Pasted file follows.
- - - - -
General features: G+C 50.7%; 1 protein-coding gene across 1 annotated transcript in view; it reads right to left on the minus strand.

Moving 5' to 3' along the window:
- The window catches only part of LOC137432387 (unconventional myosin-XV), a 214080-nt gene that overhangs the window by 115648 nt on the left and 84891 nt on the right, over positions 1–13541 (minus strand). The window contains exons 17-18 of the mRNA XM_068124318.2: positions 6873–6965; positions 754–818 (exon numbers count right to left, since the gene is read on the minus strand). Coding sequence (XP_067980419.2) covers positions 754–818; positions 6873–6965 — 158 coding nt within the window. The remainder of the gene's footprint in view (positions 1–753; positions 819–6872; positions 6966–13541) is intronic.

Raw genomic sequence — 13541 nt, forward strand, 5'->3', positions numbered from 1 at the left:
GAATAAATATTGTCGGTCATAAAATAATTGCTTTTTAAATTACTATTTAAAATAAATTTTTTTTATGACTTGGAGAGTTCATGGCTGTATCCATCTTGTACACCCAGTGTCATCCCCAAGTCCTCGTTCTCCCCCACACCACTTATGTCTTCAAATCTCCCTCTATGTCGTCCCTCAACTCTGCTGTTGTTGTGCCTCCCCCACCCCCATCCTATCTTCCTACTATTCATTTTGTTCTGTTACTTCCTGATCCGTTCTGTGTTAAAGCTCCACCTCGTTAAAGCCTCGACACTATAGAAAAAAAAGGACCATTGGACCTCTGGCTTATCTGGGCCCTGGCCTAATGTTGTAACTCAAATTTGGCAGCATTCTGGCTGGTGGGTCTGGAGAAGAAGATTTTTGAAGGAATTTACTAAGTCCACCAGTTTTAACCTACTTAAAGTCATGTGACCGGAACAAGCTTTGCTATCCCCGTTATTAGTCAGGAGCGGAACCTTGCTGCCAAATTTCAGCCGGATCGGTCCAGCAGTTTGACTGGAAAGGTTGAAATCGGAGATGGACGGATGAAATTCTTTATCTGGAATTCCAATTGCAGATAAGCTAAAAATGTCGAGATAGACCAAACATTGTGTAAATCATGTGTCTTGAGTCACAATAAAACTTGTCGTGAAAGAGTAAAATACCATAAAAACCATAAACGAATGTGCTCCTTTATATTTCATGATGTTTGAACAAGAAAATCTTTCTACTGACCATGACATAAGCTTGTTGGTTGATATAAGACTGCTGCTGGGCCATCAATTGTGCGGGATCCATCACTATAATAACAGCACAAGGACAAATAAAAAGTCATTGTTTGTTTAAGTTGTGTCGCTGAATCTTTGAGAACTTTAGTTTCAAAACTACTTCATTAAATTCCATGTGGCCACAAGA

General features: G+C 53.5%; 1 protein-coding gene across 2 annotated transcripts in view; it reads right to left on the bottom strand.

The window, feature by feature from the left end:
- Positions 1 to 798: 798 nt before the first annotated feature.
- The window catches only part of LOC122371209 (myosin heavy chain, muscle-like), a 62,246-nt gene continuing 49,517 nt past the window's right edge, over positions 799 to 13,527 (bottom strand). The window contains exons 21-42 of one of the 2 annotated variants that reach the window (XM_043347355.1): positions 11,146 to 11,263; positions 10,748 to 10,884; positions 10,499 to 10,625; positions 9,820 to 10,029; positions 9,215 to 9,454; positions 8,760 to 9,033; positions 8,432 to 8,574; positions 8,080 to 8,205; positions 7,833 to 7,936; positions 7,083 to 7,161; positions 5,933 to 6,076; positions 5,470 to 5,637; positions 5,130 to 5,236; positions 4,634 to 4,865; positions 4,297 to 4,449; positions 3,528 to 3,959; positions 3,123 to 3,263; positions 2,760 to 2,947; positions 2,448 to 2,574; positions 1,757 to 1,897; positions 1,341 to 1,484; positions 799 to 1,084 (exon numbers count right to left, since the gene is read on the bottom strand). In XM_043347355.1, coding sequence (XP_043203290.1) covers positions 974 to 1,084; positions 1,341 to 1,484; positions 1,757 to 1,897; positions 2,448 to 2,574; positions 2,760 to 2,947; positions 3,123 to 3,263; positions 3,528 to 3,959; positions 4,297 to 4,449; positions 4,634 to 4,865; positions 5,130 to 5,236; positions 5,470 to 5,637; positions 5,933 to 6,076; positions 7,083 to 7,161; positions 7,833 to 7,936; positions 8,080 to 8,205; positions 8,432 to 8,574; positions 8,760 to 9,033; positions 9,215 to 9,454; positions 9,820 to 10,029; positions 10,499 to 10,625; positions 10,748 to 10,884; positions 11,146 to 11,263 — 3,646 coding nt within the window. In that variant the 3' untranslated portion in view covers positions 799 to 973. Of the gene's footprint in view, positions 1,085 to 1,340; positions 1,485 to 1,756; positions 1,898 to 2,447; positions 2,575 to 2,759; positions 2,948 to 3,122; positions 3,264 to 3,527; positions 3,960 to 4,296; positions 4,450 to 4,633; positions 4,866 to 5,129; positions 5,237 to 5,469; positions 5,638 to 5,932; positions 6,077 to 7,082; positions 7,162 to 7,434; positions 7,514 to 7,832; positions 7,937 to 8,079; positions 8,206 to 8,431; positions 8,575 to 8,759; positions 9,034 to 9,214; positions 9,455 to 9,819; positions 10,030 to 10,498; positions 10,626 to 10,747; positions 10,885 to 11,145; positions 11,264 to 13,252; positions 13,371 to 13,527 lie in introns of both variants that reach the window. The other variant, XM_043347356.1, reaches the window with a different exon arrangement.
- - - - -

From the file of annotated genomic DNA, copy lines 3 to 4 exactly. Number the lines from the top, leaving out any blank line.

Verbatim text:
- The window catches only part of LOC137432387 (unconventional myosin-XV), a 214080-nt gene that overhangs the window by 115648 nt on the left and 84891 nt on the right, over positions 1–13541 (minus strand). The window contains exons 17-18 of the mRNA XM_068124318.2: positions 6873–6965; positions 754–818 (exon numbers count right to left, since the gene is read on the minus strand). Coding sequence (XP_067980419.2) covers positions 754–818; positions 6873–6965 — 158 coding nt within the window. The remainder of the gene's footprint in view (positions 1–753; positions 819–6872; positions 6966–13541) is intronic.

Raw genomic sequence — 13541 nt, forward strand, 5'->3', positions numbered from 1 at the left: